The negative side of location-based social media has finally entered the news. New Hampshire police apprehended suspects who committed a series of robberies based on social network status updates. Local Nashua, NH news channel WMU

R reported on the burglary ring, which was cracked when set-off fireworks attracted the attention of an off-duty police officer.

The suspects allegedly collected information on their victims, scanning status updates that included when they would be on vacation, out of the house, or related information. While three individuals have been arrested, police expect that even more people were responsible for the $100,000 to $200,000 worth of stolen property.

Facebook's new Places functionality, which enables users to post in their news feed where they are, could have been one tool the robbers used. But any location-based mobile application, such as Foursquare or MyTown, relying on its core functionality, as well as many users' practice of linking the app to their Facebook account. Location can be turned on for Twitter, but many tweets can indicate that the user is not at home without explicitly stating their location.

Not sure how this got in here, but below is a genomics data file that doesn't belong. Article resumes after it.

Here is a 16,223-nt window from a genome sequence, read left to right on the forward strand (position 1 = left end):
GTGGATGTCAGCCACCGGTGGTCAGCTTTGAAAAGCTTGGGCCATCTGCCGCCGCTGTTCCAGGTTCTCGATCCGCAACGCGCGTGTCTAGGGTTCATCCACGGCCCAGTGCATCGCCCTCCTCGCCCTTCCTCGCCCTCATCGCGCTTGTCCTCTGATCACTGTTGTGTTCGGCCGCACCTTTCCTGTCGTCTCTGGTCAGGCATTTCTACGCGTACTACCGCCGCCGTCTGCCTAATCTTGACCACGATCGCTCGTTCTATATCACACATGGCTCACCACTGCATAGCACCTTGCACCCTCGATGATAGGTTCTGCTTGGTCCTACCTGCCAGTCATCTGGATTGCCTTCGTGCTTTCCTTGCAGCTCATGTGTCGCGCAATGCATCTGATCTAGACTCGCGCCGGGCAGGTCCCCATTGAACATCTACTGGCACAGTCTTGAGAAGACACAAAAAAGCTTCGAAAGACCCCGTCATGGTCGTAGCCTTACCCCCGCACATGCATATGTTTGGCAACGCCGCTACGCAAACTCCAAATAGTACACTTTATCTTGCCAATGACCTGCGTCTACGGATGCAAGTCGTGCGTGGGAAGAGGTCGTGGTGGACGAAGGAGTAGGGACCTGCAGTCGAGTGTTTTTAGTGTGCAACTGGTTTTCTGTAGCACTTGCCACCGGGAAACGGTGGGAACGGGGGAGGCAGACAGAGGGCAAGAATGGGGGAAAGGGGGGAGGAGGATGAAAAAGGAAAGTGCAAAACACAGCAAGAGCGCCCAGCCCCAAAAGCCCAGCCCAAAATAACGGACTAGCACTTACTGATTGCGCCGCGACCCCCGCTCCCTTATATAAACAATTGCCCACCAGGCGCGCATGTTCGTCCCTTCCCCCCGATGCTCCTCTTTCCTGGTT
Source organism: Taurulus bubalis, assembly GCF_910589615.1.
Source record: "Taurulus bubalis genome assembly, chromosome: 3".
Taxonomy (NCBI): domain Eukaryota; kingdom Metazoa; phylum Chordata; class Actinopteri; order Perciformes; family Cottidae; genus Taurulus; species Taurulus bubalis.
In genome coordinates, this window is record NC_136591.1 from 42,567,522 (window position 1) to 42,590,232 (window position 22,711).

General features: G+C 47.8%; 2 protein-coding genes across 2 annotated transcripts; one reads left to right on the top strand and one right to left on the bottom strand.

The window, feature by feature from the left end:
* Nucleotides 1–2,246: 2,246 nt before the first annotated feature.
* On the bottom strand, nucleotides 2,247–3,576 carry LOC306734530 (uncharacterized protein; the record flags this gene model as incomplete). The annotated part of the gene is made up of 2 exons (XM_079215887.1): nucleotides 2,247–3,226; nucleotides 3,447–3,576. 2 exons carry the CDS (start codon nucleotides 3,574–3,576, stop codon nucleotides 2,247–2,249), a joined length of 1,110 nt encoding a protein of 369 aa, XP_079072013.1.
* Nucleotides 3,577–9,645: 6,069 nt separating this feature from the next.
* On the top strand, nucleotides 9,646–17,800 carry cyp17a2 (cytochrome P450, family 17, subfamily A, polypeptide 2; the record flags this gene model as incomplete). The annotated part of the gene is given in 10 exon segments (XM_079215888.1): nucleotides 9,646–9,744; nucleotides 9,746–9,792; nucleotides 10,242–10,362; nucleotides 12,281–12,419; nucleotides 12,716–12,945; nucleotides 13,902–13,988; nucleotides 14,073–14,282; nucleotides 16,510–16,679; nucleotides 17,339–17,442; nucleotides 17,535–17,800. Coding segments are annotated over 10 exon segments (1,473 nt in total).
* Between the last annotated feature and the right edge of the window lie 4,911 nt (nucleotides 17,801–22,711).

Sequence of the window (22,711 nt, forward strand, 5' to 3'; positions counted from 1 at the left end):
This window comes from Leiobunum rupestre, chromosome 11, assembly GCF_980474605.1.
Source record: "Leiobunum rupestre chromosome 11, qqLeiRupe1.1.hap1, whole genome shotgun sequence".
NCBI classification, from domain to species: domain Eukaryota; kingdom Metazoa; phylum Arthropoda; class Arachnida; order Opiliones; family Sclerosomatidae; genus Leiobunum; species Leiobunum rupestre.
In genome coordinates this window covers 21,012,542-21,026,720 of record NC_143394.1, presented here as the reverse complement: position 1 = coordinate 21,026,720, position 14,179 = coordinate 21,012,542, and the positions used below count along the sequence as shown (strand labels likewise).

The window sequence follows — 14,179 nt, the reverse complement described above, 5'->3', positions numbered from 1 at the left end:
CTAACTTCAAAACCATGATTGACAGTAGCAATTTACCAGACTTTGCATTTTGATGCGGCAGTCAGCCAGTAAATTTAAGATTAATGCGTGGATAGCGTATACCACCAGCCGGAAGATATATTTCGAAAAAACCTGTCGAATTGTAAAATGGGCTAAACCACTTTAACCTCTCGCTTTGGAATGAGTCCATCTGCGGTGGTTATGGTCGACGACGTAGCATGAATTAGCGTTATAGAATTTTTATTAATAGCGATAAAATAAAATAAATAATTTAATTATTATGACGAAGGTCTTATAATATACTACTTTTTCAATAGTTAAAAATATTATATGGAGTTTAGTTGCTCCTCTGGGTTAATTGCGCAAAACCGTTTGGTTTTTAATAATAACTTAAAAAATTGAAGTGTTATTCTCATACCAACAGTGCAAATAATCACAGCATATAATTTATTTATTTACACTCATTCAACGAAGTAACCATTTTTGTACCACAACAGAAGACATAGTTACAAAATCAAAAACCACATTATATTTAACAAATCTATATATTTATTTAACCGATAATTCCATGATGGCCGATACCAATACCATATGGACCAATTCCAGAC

As TechCrunch suggests, several months ago the Please Rob Me site aimed to bring attention to just such crime opportunities that social media gives to opportunists. While sites such as SocialShield try to keep children safe from sharing too much information, there are not visible sites that do that for adults.

"Be careful of what you post on these social networking sites," said Capt. Ron Dickerson. "We know for a fact that some of these players, some of these criminals, were looking on these sites and identifying their targets through these social networking sites."

These words of advice are common sense, and may preempt the need for dedicated social safety startups. If not heeded, this may be a new sector for growth in Internet services.